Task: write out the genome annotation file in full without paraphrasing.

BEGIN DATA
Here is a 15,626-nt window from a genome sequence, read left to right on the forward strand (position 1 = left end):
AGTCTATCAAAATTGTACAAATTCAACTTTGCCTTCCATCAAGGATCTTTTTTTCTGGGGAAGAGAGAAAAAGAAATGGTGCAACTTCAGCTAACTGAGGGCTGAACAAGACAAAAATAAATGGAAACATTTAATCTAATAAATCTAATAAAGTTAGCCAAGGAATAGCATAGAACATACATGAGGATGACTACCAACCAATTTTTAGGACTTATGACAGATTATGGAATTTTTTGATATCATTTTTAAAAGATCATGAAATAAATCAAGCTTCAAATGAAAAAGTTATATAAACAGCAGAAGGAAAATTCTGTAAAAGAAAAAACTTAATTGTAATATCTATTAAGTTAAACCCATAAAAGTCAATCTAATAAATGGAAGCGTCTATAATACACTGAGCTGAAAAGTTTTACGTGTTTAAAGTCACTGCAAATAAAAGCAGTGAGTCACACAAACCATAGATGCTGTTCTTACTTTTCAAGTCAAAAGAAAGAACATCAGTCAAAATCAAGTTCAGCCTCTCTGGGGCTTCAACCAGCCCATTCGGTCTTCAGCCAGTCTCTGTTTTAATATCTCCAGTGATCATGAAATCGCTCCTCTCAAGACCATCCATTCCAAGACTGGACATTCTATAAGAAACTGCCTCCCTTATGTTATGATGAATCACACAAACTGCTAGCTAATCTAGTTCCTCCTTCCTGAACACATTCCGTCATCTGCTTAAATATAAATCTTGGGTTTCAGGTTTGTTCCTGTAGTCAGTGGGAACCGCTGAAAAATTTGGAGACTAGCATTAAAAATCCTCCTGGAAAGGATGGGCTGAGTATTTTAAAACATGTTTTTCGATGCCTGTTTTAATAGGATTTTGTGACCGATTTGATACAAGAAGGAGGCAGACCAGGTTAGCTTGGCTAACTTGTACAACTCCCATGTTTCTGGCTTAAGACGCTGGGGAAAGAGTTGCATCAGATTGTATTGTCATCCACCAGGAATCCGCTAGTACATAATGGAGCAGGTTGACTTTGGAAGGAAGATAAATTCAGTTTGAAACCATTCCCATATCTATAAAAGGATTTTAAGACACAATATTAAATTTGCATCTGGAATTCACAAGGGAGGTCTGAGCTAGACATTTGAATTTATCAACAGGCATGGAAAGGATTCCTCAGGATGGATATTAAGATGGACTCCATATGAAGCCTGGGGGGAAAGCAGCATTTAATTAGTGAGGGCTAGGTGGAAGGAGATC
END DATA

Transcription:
Here is a 15,626-nt window from a genome sequence, read left to right on the forward strand (position 1 = left end):
AGTCTATCAAAATTGTACAAATTCAACTTTGCCTTCCATCAAGGATCTTTTTTTCTGGGGAAGAGAGAAAAAGAAATGGTGCAACTTCAGCTAACTGAGGGCTGAACAAGACAAAAATAAATGGAAACATTTAATCTAATAAATCTAATAAAGTTAGCCAAGGAATAGCATAGAACATACATGAGGATGACTACCAACCAATTTTTAGGACTTATGACAGATTATGGAATTTTTTGATATCATTTTTAAAAGATCATGAAATAAATCAAGCTTCAAATGAAAAAGTTATATAAACAGCAGAAGGAAAATTCTGTAAAAGAAAAAACTTAATTGTAATATCTATTAAGTTAAACCCATAAAAGTCAATCTAATAAATGGAAGCGTCTATAATACACTGAGCTGAAAAGTTTTACGTGTTTAAAGTCACTGCAAATAAAAGCAGTGAGTCACACAAACCATAGATGCTGTTCTTACTTTTCAAGTCAAAAGAAAGAACATCAGTCAAAATCAAGTTCAGCCTCTCTGGGGCTTCAACCAGCCCATTCGGTCTTCAGCCAGTCTCTGTTTTAATATCTCCAGTGATCATGAAATCGCTCCTCTCAAGACCATCCATTCCAAGACTGGACATTCTATAAGAAACTGCCTCCCTTATGTTATGATGAATCACACAAACTGCTAGCTAATCTAGTTCCTCCTTCCTGAACACATTCCGTCATCTGCTTAAATATAAATCTTGGGTTTCAGGTTTGTTCCTGTAGTCAGTGGGAACCGCTGAAAAATTTGGAGACTAGCATTAAAAATCCTCCTGGAAAGGATGGGCTGAGTATTTTAAAACATGTTTTTCGATGCCTGTTTTAATAGGATTTTGTGACCGATTTGATACAAGAAGGAGGCAGACCAGGTTAGCTTGGCTAACTTGTACAACTCCCATGTTTCTGGCTTAAGACGCTGGGGAAAGAGTTGCATCAGATTGTATTGTCATCCACCAGGAATCCGCTAGTACATAATGGAGCAGGTTGACTTTGGAAGGAAGATAAATTCAGTTTGAAACCATTCCCATATCTATAAAAGGATTTTAAGACACAATATTAAATTTGCATCTGGAATTCACAAGGGAGGTCTGAGCTAGACATTTGAATTTATCAACAGGCATGGAAAGGATTCCTCAGGATGGATATTAAGATGGACTCCATATGAAGCCTGGGGGGAAAGCAGCATTTAATTAGTGAGGGCTAGGTGGAAGGAGATC